Firmino left Mangala trailing as he set up the second for Coutinho. Emre Can took out the City defense with one back-heel to allow Coutinho to set up Firmino for the third and prettiest goal, after 31 minutes.
Liverpool could have scored more. Sergio Agüero gave City hope with when he opened Liverpool up on his own just before half time.
“They are a little bit like they are surprised that we are 3–0 in the lead,” Klopp said of his players. “That was a big problem in the last 10 minutes of the first half. With results like this the boys will start to believe.”
While City looked more solid for a while at the start of the second half, Firmino and Coutinho looked more likely to score before Martin Skrtel, finishing like a striker, crashed in the fourth goal.
After Liverpool thrashed the top team, Klopp could afford to dampen enthusiasm.
“It was very, very good,” Klopp said. “It was far away from perfect but it was very good. We took our chances and we made our goals. Brilliant goals of course in counter attacks.”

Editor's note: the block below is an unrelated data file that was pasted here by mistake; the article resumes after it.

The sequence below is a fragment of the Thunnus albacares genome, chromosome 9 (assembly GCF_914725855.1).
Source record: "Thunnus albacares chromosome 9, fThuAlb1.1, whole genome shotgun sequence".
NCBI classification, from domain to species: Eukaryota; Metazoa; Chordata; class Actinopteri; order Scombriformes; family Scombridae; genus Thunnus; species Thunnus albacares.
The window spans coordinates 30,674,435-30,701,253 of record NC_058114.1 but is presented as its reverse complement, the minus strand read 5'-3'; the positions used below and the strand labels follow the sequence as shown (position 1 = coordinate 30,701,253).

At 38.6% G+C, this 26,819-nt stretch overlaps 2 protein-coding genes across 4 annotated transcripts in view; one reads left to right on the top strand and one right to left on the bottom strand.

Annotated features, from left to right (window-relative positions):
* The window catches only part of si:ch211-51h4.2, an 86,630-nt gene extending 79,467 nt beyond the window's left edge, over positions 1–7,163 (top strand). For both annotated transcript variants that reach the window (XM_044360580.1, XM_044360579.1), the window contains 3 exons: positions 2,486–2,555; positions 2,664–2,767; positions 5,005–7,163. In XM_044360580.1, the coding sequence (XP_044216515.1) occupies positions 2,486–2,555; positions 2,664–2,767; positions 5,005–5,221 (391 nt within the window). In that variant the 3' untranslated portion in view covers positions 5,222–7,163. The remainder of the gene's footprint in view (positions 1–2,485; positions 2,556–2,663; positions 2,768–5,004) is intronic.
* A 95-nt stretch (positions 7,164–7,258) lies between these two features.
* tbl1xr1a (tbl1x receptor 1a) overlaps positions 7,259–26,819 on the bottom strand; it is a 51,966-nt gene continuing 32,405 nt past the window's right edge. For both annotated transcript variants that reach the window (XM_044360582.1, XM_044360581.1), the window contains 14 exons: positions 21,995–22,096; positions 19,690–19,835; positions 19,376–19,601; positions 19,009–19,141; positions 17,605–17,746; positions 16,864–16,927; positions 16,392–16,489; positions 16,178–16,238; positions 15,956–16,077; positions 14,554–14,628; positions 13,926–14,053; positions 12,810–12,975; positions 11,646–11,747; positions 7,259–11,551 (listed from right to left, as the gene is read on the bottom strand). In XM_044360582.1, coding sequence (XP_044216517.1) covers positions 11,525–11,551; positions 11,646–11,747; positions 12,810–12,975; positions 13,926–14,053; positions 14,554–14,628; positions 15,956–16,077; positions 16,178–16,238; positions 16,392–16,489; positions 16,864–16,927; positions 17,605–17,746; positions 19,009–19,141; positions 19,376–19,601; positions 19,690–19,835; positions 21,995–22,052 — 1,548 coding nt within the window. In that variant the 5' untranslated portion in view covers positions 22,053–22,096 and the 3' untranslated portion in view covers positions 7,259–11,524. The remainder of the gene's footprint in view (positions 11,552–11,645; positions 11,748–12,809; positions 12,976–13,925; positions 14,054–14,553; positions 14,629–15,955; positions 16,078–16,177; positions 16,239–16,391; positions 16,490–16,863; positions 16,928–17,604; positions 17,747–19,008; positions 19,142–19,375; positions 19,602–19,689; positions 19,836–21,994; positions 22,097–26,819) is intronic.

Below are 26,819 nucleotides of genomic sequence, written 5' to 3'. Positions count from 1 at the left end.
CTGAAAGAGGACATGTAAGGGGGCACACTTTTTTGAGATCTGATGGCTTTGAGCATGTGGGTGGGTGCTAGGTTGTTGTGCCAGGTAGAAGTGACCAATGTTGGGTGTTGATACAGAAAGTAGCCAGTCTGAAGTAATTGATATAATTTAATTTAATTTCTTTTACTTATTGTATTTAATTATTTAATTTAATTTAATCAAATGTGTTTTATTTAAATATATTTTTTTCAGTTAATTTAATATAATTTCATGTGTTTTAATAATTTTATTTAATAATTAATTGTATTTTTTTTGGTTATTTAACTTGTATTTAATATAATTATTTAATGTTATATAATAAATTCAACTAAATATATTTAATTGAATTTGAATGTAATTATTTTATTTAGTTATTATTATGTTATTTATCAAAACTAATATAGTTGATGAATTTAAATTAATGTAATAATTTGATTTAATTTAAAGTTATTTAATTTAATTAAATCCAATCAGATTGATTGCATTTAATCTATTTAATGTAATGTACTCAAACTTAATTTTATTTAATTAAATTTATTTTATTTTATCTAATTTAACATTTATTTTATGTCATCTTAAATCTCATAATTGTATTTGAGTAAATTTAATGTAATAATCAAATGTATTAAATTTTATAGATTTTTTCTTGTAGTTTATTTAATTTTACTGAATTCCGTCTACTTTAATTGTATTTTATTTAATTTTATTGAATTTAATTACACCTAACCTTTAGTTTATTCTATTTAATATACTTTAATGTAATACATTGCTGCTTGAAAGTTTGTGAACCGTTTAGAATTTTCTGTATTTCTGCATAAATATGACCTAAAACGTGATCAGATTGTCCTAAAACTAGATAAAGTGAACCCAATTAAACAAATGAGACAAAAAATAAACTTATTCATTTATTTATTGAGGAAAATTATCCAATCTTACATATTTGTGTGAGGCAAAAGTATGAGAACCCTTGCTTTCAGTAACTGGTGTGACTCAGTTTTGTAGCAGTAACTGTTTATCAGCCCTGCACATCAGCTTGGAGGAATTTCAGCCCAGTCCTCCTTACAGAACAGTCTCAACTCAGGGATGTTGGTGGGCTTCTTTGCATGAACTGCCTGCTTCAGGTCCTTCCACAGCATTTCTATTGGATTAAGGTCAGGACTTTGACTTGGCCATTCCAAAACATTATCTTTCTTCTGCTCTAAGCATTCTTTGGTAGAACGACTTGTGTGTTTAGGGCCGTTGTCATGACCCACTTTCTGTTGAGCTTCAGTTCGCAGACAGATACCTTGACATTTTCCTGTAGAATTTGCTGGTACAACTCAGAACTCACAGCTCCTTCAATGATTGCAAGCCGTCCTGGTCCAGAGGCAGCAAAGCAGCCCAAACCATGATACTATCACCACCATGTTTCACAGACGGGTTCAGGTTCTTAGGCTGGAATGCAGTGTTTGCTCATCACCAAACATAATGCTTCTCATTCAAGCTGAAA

Indeed, Liverpool remains far more dangerous as a counter–attacking team, which is why its results are better on the road than at Anfield.
Liverpool played like a champion, but it remains ninth, eight points off the lead. City, as City manager Manuel Pellegrini pointed out, is just two points off the top of the standings.
City travels to Turin this week to play Juventus needing just one point to be sure of reaching the Champions League knockout rounds.
Pellegrini said he wanted his players to erase the loss from their memories—although perhaps he does not want Touré to forget about being yanked off at halftime.
“When you have so many mistakes, with the ball, without the ball, in the way you work, in the way you mark, in the way you attack, it is very difficult to try to analyze those things.”